Oscars will have to up its game to hold interest
Just as the term 'Oscar bait' was coined for movies tactically chasing gold, the Academy Awards itself has arguably changed tack. What has been one of the highlights of the entertainment calendar for the glitterati and we plebs alike for decades, seems to be morphing into a celebrity-led ratings effort.
Though Sunday's broadcast from the Dolby Theatre was watched by a reported 40 million people in the US, producers have struggled to settle on a format and consistency in hosting in recent years.
The erratic casting of hosts in the past decade points to an old dame trying to meet the demands of the next generation of viewers. Billy Crystal, Steve Martin and Whoopi Goldberg shared the unofficial revolving gig for nearly 15 years before a more diverse line-up was instituted.
Chris Rock, Jon Stewart, Hugh Jackman, Anne Hathaway and James Franco, Alec Baldwin and Ellen DeGeneres were all called upon to have a go at modernising the Oscars.
But despite DeGeneres's efforts to update this year's awards with her signature self-effacing humour and relaxed rapport with celebrities, the problem with the audience's waning interest is perhaps not just the event itself.
Is the changing role of celebrity, fashion and the art of film-making watering down what was an esteemed parade of the most talented Hollywood had to offer?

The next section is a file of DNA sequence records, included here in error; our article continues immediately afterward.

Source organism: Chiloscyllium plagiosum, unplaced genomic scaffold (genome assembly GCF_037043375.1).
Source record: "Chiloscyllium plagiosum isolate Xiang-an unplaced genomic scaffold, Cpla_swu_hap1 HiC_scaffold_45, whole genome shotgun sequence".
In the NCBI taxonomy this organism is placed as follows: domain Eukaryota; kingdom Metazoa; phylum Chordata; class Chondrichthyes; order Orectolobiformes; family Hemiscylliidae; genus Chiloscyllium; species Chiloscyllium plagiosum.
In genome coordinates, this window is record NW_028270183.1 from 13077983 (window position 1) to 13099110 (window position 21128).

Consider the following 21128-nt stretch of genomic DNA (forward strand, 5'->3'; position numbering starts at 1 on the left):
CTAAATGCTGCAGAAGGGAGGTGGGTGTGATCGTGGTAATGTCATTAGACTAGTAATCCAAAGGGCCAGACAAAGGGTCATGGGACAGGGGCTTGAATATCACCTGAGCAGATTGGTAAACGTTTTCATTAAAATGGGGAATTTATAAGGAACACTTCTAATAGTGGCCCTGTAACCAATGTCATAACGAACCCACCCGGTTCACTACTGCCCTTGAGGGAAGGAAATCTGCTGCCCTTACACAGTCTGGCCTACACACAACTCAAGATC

The over-exposure to, and consequential obsession with, the rich and famous has made the formerly exclusive 'red carpet' a run-of-the-mill affair.
What constitutes a star has changed, as television drama has undergone a transformation, with higher production values, increased budgets and crossover appearances by film stars on the small screen and vice versa.
So the Golden Globes, the Grammys and the Screen Actors' Guilds are year-on-year rising in profile and viewership as audiences tune in to pre-event red carpet coverage and the awards themselves in the depressing post-Christmas window.
Actors, directors and producers use these events and associated Press and after-parties to campaign for the big one – the Oscars. However, by the time March rolls around, we are sick of the sight of silk and chiffon, and the main prizes are all sewn up – Cate Blanchett and Matthew McConaughey for best actors, Lupita Nyong'o and Jared Leto for best supporting roles and a Best Picture gold for Brad Pitt as producer of 12 Years A Slave.
So if we know who is going to win, why are we watching? It was, in a way, a whole lot of nothing that was over-reliant on the guest-list and what they were wearing. Unfortunately, the fashion didn't pay off, with most celebrities playing it safe in a series of couture jellyfish gowns.
So DeGeneres ordered pizza for everyone and took a megawatt, celebrity-packed selfie which crashed Twitter. It all came off as more of a show of Hollywood clout than a celebration of anything, with the remainder consisting of Ellen bringing the cameras into the audience to provide as many shots as possible of the likes of Bradley Cooper, Julia Roberts, Meryl Streep, Bono and Angelina Jolie.
If the Oscars want to match the reputation of the ceremony with the weight of that ever-coveted statuette, producers must deliver a quality show. Showing off with talk-show tactics just can't sustain an audience for over three hours. There's only so much work a gown and a few million worth of diamonds can do.